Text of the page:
What are allergens, and how do they work?
The impact of allergy
Allergic rhinitis has been shown to have a direct and significant impact on an individual’s quality of life:2
World allergy organization estimates 30-40% of the world population is now affected by one or more allergic conditions.2
The rise in the incidence of allergic rhinitis in the GCC countries has been influenced by the rise in pollution and variations in the environmental landscape.3
Allergic rhinitis is common in the middle east.2
Symptoms of allergic rhinitis (hay fever) have been shown to reduce the quality of life and performance at work or school significantly.2
NOSE, EYES, SINUSES AND THROAT
When you breathe in allergens, an allergic reaction may occur, which may result in the release of a substance called histamine. This then causes the lining of your nose to produce lots of mucus and become swollen and inflamed. The result is a runny, itchy nose, and a violent sneezing. You may also get watery eyes and a sore throat.1
THE STOMACH AND BOWEL
Most stomach upsets are caused by richness or spiciness in the food itself, rather than an actual allergy. However, certain foods are commonly associated with allergy. These include peanuts, seafood, dairy products and eggs. Cow’s milk allergy is common in infants and can cause stomach upset. Lactose intolerance may also cause stomach upsets, but it must not be confused with allergy.1
Skin problems such as eczema (dry, red, itchy skin) and urticaria (also known as hives) often occur. Hives are white itchy bumps which look and feel like insect bites. Food may be a factor in some cases of hives and eczema. 1
What is allergic rhinitis
Commonly known as hay fever. Allergic rhinitis is caused by the exposure of the nose or eyes to allergens.4
Some of the most common indoor and outdoor allergens in the GCC countries 5,6,7
Allergic rhinitis may have significant effects on daily activities and quality of life. 2
It may be seasonal, occurring in spring, summer and early fall, or may come as perennial allergic rhinitis, with symptoms experienced throughout the year. 8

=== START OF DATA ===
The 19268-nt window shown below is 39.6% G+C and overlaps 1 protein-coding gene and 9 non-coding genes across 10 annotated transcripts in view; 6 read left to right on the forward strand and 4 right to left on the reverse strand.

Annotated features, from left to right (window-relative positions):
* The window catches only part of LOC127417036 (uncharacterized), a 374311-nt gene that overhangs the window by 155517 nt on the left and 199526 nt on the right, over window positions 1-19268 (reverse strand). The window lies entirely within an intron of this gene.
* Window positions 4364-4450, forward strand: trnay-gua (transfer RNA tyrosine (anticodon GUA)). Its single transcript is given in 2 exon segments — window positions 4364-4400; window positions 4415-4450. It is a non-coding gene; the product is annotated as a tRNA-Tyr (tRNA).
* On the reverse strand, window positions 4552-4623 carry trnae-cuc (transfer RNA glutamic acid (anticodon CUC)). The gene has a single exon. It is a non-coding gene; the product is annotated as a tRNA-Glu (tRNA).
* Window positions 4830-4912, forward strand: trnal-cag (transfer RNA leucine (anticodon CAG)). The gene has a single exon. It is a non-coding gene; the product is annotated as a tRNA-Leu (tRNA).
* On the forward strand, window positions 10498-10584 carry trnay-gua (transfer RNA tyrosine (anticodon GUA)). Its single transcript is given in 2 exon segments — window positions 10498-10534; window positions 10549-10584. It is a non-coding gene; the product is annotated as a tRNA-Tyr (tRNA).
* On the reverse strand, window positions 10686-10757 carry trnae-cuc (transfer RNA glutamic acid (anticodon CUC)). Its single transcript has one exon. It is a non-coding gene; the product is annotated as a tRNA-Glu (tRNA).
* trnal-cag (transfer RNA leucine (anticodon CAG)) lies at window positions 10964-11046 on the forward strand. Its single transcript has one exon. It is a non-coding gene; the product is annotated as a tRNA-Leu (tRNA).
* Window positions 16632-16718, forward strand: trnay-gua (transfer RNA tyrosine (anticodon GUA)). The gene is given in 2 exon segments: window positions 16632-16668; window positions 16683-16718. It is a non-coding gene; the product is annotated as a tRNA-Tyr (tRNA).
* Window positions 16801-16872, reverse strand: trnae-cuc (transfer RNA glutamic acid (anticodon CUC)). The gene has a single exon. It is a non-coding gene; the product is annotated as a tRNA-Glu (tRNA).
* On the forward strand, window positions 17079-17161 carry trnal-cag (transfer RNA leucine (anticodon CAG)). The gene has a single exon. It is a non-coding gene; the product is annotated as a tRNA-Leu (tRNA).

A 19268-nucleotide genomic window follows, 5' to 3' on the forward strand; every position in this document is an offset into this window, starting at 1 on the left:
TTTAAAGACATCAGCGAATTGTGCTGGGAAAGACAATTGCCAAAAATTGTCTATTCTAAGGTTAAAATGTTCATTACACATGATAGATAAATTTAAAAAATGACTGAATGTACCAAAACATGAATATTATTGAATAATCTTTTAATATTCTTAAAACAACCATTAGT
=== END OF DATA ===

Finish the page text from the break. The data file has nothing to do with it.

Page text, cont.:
What is urticaria?
The life-time occurrence of urticaria in the general population ranges from 1% to 5%.9
Urticaria can be triggered by many substances or situations and usually starts as an itchy patch of skin that turns into swollen red wheals10
The itching may be mild to severe, scratching, alcoholic beverages, exercise, emotional stress may worsen the itching.10
There are two types of hives, short lived (acute) and long-term (chronic)10
Certain food: such as eggs, nuts and shellfish
Medicines: such as antibiotics, aspirin and ibuprofen
Physical stimuli: such as cold or heat exercise and sun exposure
Some plants: such as poison oak
Symptoms can last anywhere from minutes to months, or even years!
While they may be mistaken for bug bites, hives (also known as urticaria)
are different in several ways:
Hives can appear on any area of the body; they may change shape, move around, disappear and reappear over short periods of time.10
The bumps - red or skin-colored “wheals” with clear edges - usually appear suddenly and go away just as quickly.10
Pressing the center of a red hive makes it turn white - a process called “blanching”. 10
Chronic hives occur almost daily for more than six weeks and are typically itchy. Each hive lasts less than 24 hours.10
Telfast® is here to help.
Telfast® can help you get back to feeling like yourself again. It’s the #1 allergist-recommended medicine brand for non-drowsy relief,* with an antihistamine that gives you 24 hours of the fastest† non-drowsy relief from indoor and outdoor allergy symptoms. If you experience sneezing, runny nose, itchy, watery eyes, or an itchy nose or throat, Telfast® can help.11 For nasal congestion, sinus congestion and pressure, swelling of nasal passages, and other allergy symptoms, try Telfast-D®. 12
No matter which product you choose, you can feel good knowing Telfast® is the #1 allergist-recommended medicine brand for non-drowsy relief.*
1. ASCIA Australasian Society of Clinical Immunology and Allergy. What is allergy. www.allergy.org.au. 2017
2. Abdulrahman H, et al. Nasal allergies in the Middle Eastern population-results from the _Allergies in Middle East Survey_. Am J Rhinol Allergy 2012;26(1)-S3-23.
3. 24. Bakhsh M.T et al. Prevalence and Factors Affecting Nasobronchial Allergy Among University Students In Ajman, UAE. Gulf Medical Journal, ASM 2015;4(S1)-S45-S52.
4. ASCIA Australasian Society of Clinical Immunology and Allergy. Is it allergic rhinitis (hay fever). www.allergy.org.au. 2017
5. Mustafa S, et al. A study of clinical and allergic aspects of rhinitis patients in Riyadh. Annals of Saudi Medicines 1996;16(5)-550-553.
6. John LJ, et al. Prevalence of Allergies among University Students- A Study from Ajman, United Arab Emirates. ISRN Allergy. 2014 (502052) 5
7. Goronfolah L. Aeroallergens atopy and allergic rhinitis in the Middle East. Eur Ann Allergy Clin Immunol 2016 48(1) 5-21
8. ASCIA Australasian Socity of Clinical Immunology and Allergy. Allergic Rhinitis. www.allergy.org.au. 2018
9. Kathuria,P., Urticaria and Its Management, Indian J Allergy Asthma Immunol 2011; 25(1)
11. Telfast Gulf PIL – last revised November 2020
12. Telfast-D Gulf PIL, last revised July 2021
*Among OTC oral antihistamines.